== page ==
The Internet and new technologies, like social networks, have changed the way people communicate with one another. Users of social networking sites like FaceBook, Instagram and LinkedIn are able to provide up-to-date commentary about the details of their daily activity from their smart-phones. While social networks provide access to unprecedented amounts of information and a new medium of communication, they nevertheless provide challenges to the application of laws that have traditionally governed in the brick and mortar world; particularly, the application of privacy laws. Social networks have added a new dimension to the way that organizations search or investigate people. More and more employers and law enforcement agencies are using the sites for various search and investigation purposes. Concerns are growing about organizations’ access to personally identifiable data and users are increasingly worried about privacy on social network sites. The main threat with data gathering is not only from where they are gathering it, but also where it goes afterwards. Privacy policies should be improved and privacy laws should be enforced to regulate social networking searching. One definition of privacy as it relates to social networking or other internet sites is defined as personal information that an individual deems important and unattainable by the general population. Privacy also involves the individual’s right to control the dissemination of personal information. When contemplating issues of privacy, there are two important considerations to keep in mind: the intent of the information shared and the expectation that it will remain private. I support strengthening policies, because when an individual uses privacy settings to prevent most users from viewing his or her information, the user has an expectation that this information will remain private. This differs from e-mail, where the sender intends the information to be sent to a specific individual, although this information too can be accessed by others. Understanding privacy as it relates to social networking sites requires understanding how personal information may be shared and the intent of sharing it. Individuals feel that it is within their rights under the First Amendment to post information on a social networking site. The First Amendment protects an individual’s right to speak, write, and gather freely so far as it does not cause harm or incite violence.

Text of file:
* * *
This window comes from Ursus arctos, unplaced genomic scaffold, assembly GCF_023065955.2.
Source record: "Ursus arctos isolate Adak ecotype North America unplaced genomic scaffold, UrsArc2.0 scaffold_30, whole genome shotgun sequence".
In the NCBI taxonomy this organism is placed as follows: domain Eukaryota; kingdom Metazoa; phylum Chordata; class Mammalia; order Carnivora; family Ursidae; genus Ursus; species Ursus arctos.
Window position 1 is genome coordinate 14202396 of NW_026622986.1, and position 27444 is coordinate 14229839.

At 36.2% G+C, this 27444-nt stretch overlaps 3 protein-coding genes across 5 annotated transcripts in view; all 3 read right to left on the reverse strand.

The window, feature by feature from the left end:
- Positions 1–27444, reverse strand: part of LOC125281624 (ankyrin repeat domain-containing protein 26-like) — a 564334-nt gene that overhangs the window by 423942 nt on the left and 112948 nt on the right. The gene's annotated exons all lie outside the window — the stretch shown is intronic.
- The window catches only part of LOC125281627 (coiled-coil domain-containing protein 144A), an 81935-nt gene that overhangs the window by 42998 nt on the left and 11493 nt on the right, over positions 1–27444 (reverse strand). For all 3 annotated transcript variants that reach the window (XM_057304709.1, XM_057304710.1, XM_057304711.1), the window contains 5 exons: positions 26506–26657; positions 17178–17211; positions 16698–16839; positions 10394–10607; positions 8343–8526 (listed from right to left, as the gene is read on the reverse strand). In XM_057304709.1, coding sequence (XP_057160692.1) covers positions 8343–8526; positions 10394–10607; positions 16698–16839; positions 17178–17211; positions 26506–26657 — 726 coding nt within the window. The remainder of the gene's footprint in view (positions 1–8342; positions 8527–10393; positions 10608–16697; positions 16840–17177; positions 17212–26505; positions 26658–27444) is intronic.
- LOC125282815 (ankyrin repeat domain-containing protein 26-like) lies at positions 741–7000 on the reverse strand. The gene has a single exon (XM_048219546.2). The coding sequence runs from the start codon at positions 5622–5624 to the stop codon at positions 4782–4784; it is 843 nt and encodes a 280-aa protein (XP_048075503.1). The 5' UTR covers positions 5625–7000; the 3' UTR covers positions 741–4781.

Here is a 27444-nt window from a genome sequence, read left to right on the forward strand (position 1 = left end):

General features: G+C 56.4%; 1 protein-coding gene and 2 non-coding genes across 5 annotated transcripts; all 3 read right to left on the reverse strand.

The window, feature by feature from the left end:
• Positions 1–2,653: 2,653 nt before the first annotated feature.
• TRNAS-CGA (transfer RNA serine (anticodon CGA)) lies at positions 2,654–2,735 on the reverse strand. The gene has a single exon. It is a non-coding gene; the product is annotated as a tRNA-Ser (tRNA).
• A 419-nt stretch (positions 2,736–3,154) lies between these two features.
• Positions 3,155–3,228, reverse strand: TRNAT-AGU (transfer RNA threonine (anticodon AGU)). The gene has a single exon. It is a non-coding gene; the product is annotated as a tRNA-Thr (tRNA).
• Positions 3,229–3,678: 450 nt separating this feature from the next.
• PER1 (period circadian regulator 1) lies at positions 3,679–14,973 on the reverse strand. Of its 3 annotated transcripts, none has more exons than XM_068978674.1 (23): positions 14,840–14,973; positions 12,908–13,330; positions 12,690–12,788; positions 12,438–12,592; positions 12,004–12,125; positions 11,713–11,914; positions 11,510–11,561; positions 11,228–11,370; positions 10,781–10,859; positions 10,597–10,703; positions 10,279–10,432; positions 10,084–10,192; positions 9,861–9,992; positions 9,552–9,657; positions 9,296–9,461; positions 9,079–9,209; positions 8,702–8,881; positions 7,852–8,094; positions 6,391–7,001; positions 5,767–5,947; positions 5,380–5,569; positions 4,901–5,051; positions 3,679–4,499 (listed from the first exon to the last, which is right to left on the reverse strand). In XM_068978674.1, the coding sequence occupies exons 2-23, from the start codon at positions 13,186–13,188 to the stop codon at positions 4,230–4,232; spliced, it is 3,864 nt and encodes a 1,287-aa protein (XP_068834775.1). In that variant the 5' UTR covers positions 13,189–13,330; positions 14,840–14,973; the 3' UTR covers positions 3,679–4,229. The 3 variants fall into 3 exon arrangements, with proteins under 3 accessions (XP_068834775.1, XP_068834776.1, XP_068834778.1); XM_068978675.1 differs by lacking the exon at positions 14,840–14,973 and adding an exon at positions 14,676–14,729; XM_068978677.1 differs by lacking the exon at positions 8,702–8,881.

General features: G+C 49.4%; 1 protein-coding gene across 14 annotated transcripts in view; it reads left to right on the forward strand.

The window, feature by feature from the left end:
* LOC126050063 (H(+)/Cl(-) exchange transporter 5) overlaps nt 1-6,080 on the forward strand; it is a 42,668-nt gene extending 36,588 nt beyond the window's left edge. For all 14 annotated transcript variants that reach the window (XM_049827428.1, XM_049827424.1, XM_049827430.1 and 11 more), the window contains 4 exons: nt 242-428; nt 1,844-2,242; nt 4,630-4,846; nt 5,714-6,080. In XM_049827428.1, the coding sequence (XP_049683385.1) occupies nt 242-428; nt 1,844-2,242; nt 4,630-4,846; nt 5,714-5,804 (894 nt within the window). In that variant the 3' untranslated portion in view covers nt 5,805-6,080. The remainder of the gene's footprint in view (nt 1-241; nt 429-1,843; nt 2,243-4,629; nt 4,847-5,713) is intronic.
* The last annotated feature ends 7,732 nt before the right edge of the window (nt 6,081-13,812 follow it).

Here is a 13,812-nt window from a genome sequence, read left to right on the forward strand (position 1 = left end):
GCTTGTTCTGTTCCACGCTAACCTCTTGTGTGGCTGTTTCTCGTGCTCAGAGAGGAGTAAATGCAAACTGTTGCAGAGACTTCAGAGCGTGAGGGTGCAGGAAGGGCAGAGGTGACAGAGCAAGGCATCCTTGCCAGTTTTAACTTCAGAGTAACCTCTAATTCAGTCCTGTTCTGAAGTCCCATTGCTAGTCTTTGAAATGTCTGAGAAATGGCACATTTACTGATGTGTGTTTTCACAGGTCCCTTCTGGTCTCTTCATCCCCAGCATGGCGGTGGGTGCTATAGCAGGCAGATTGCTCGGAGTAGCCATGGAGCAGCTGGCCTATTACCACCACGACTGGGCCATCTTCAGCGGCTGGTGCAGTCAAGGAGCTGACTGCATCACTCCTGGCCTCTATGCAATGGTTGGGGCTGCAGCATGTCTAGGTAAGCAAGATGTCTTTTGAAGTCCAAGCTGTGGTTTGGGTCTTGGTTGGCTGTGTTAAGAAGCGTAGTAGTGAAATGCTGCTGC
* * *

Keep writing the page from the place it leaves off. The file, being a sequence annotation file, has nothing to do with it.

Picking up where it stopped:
Both Facebook and MySpace provide a clear privacy statement to inform users about the limits of protection that the site maintains for the information shared, as well as how the site will use the personal information provided. These privacy policies do not delineate who can access the information posted on the site, but outline the actions that are taken by the site’s administrators. The focus of these privacy statements is on what information will be shared with a third party, but does not speak to who else may access the information posted. Little is known about whether individual users read and are aware of privacy settings.
Social networking sites are being used to search people at random and seek information for employment, surveillance or investigation. Moral obligations should prevent many hiring managers who use social networking sites to seek information on job candidates. The most used site is Facebook, followed by LinkedIn and MySpace and Twitter according to a recent survey. The survey also found that 35% of these managers decided against hiring a candidate based on information uncovered from social media sites.
University administrators may use social networking sites to learn about their students and their students’ activities. They may take evidence posted to bring formal disciplinary charges against students. For example, police officers at the University of Illinois at Urbana-Champaign arrested